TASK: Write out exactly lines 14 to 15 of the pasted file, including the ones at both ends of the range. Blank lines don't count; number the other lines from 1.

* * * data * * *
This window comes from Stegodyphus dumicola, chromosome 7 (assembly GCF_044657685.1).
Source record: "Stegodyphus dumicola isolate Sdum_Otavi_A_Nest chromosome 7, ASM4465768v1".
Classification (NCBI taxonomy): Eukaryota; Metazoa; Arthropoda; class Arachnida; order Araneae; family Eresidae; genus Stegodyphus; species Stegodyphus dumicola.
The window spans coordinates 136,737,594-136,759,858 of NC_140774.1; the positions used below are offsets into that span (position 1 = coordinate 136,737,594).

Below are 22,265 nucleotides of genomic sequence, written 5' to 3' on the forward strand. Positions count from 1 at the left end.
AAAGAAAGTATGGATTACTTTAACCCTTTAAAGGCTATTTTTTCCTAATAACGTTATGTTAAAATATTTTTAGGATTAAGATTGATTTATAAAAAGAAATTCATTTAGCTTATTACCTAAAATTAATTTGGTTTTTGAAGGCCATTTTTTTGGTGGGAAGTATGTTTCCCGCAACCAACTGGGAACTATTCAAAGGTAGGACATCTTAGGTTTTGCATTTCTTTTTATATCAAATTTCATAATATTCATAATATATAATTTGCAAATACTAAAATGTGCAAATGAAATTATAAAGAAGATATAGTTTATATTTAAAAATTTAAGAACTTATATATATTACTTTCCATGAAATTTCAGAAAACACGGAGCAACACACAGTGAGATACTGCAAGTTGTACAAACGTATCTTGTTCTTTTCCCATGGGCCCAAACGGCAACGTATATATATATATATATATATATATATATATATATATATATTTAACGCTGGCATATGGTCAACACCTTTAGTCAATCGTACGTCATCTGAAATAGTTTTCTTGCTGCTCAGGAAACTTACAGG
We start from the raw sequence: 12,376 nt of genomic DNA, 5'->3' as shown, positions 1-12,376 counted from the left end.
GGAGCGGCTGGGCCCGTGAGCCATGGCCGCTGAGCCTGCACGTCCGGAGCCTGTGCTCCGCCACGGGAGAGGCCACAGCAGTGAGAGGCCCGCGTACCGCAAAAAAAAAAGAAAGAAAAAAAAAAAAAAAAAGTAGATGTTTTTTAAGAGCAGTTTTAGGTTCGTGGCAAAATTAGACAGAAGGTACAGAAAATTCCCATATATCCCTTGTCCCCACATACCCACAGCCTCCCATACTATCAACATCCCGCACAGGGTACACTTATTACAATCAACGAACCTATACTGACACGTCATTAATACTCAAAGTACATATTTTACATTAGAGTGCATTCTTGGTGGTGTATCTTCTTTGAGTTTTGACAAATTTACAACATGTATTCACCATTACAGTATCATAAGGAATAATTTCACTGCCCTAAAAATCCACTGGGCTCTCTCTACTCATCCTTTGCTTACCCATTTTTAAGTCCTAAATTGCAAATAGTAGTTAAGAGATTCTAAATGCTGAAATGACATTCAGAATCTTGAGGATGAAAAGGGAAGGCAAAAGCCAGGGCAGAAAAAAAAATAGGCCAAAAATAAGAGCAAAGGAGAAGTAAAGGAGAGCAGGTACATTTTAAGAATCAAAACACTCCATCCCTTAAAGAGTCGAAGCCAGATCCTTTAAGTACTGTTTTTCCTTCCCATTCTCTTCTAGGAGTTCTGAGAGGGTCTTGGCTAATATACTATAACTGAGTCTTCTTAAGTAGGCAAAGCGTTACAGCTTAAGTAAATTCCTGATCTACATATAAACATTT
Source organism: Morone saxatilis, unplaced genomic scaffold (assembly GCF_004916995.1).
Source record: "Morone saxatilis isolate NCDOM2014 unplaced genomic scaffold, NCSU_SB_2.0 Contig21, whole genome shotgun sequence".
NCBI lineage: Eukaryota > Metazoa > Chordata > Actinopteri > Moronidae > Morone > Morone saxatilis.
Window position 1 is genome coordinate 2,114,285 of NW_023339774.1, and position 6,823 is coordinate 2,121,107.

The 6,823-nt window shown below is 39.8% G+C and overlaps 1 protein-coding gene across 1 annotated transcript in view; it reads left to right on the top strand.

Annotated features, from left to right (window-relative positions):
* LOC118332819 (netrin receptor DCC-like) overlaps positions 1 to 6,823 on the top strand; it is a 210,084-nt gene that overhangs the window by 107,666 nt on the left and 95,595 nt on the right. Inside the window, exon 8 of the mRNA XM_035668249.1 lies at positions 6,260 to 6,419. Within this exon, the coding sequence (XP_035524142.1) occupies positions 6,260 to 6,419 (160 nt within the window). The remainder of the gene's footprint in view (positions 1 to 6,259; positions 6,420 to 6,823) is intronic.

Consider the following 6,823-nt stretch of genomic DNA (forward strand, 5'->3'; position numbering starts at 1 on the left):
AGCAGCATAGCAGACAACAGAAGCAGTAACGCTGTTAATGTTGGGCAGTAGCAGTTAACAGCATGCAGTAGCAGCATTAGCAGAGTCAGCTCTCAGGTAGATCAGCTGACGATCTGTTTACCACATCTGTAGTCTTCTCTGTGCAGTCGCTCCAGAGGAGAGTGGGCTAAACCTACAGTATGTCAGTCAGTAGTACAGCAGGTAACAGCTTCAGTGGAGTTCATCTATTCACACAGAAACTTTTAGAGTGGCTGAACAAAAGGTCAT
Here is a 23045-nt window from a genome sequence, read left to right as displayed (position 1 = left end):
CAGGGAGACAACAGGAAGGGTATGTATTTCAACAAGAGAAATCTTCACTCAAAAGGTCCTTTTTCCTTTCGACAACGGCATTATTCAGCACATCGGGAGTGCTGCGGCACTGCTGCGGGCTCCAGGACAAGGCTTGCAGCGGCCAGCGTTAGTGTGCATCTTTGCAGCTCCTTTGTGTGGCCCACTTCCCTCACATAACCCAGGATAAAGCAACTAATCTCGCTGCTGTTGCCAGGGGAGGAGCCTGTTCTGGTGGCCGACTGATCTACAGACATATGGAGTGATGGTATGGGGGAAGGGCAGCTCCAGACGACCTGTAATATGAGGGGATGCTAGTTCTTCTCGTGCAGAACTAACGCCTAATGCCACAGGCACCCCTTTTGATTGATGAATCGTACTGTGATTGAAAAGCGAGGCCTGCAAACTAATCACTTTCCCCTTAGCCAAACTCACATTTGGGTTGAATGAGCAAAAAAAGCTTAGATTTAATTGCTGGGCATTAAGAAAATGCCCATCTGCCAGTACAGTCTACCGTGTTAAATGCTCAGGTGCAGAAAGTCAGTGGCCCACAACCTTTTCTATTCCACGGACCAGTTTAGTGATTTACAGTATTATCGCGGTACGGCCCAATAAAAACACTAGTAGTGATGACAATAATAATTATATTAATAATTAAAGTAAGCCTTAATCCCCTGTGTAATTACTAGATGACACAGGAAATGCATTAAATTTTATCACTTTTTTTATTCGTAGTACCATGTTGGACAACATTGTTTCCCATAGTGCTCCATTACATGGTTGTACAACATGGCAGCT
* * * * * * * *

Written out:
Annotated features, from left to right (window-relative positions):
* LOC118332819 (netrin receptor DCC-like) overlaps positions 1 to 6,823 on the top strand; it is a 210,084-nt gene that overhangs the window by 107,666 nt on the left and 95,595 nt on the right. Inside the window, exon 8 of the mRNA XM_035668249.1 lies at positions 6,260 to 6,419. Within this exon, the coding sequence (XP_035524142.1) occupies positions 6,260 to 6,419 (160 nt within the window). The remainder of the gene's footprint in view (positions 1 to 6,259; positions 6,420 to 6,823) is intronic.